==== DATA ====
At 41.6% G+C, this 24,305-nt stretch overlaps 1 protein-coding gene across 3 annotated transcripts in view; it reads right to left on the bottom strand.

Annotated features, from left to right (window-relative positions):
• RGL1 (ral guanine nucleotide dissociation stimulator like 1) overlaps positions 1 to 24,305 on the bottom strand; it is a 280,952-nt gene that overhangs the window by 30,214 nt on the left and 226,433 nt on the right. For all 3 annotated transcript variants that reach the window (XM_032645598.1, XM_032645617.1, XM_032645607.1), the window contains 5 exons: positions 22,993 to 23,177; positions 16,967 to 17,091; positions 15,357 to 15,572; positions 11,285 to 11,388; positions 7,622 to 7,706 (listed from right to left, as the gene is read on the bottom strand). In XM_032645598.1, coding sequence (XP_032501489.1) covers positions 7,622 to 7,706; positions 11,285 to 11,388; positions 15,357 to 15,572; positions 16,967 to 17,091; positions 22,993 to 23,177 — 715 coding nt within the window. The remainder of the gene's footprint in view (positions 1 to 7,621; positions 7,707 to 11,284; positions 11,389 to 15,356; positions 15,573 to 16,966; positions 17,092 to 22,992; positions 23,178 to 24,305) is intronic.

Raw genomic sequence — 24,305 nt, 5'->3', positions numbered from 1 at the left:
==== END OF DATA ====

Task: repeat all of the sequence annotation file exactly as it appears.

At 41.6% G+C, this 24,305-nt stretch overlaps 1 protein-coding gene across 3 annotated transcripts in view; it reads right to left on the bottom strand.

Annotated features, from left to right (window-relative positions):
• RGL1 (ral guanine nucleotide dissociation stimulator like 1) overlaps positions 1 to 24,305 on the bottom strand; it is a 280,952-nt gene that overhangs the window by 30,214 nt on the left and 226,433 nt on the right. For all 3 annotated transcript variants that reach the window (XM_032645598.1, XM_032645617.1, XM_032645607.1), the window contains 5 exons: positions 22,993 to 23,177; positions 16,967 to 17,091; positions 15,357 to 15,572; positions 11,285 to 11,388; positions 7,622 to 7,706 (listed from right to left, as the gene is read on the bottom strand). In XM_032645598.1, coding sequence (XP_032501489.1) covers positions 7,622 to 7,706; positions 11,285 to 11,388; positions 15,357 to 15,572; positions 16,967 to 17,091; positions 22,993 to 23,177 — 715 coding nt within the window. The remainder of the gene's footprint in view (positions 1 to 7,621; positions 7,707 to 11,284; positions 11,389 to 15,356; positions 15,573 to 16,966; positions 17,092 to 22,992; positions 23,178 to 24,305) is intronic.

Raw genomic sequence — 24,305 nt, 5'->3', positions numbered from 1 at the left: